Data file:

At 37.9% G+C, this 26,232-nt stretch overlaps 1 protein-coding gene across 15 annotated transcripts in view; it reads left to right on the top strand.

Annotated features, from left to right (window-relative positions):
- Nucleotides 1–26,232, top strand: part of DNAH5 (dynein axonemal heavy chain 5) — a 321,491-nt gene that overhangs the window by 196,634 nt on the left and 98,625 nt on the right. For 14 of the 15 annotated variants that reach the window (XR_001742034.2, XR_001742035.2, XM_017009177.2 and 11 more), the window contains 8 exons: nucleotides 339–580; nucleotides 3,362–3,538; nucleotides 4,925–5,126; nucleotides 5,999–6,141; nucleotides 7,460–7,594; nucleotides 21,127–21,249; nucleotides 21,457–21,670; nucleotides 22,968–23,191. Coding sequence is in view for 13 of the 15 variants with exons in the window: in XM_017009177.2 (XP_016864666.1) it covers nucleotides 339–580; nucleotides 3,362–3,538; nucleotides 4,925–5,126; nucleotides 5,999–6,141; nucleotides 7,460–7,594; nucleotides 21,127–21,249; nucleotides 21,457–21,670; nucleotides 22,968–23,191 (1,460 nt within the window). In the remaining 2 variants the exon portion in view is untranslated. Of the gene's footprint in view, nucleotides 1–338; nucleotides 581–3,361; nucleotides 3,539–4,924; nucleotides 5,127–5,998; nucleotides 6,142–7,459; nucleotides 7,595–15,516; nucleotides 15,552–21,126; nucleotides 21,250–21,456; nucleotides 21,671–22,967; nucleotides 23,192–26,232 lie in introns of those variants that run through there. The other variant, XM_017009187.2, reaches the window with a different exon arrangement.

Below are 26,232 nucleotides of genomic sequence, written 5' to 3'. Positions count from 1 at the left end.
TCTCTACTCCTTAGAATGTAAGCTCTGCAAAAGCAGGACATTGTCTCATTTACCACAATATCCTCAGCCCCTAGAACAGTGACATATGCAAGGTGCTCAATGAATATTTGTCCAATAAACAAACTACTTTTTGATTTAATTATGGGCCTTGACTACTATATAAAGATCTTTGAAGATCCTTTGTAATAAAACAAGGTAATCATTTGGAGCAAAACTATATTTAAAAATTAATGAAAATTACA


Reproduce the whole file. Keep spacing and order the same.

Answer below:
At 37.9% G+C, this 26,232-nt stretch overlaps 1 protein-coding gene across 15 annotated transcripts in view; it reads left to right on the top strand.

Annotated features, from left to right (window-relative positions):
- Nucleotides 1–26,232, top strand: part of DNAH5 (dynein axonemal heavy chain 5) — a 321,491-nt gene that overhangs the window by 196,634 nt on the left and 98,625 nt on the right. For 14 of the 15 annotated variants that reach the window (XR_001742034.2, XR_001742035.2, XM_017009177.2 and 11 more), the window contains 8 exons: nucleotides 339–580; nucleotides 3,362–3,538; nucleotides 4,925–5,126; nucleotides 5,999–6,141; nucleotides 7,460–7,594; nucleotides 21,127–21,249; nucleotides 21,457–21,670; nucleotides 22,968–23,191. Coding sequence is in view for 13 of the 15 variants with exons in the window: in XM_017009177.2 (XP_016864666.1) it covers nucleotides 339–580; nucleotides 3,362–3,538; nucleotides 4,925–5,126; nucleotides 5,999–6,141; nucleotides 7,460–7,594; nucleotides 21,127–21,249; nucleotides 21,457–21,670; nucleotides 22,968–23,191 (1,460 nt within the window). In the remaining 2 variants the exon portion in view is untranslated. Of the gene's footprint in view, nucleotides 1–338; nucleotides 581–3,361; nucleotides 3,539–4,924; nucleotides 5,127–5,998; nucleotides 6,142–7,459; nucleotides 7,595–15,516; nucleotides 15,552–21,126; nucleotides 21,250–21,456; nucleotides 21,671–22,967; nucleotides 23,192–26,232 lie in introns of those variants that run through there. The other variant, XM_017009187.2, reaches the window with a different exon arrangement.

Below are 26,232 nucleotides of genomic sequence, written 5' to 3'. Positions count from 1 at the left end.
TCTCTACTCCTTAGAATGTAAGCTCTGCAAAAGCAGGACATTGTCTCATTTACCACAATATCCTCAGCCCCTAGAACAGTGACATATGCAAGGTGCTCAATGAATATTTGTCCAATAAACAAACTACTTTTTGATTTAATTATGGGCCTTGACTACTATATAAAGATCTTTGAAGATCCTTTGTAATAAAACAAGGTAATCATTTGGAGCAAAACTATATTTAAAAATTAATGAAAATTACA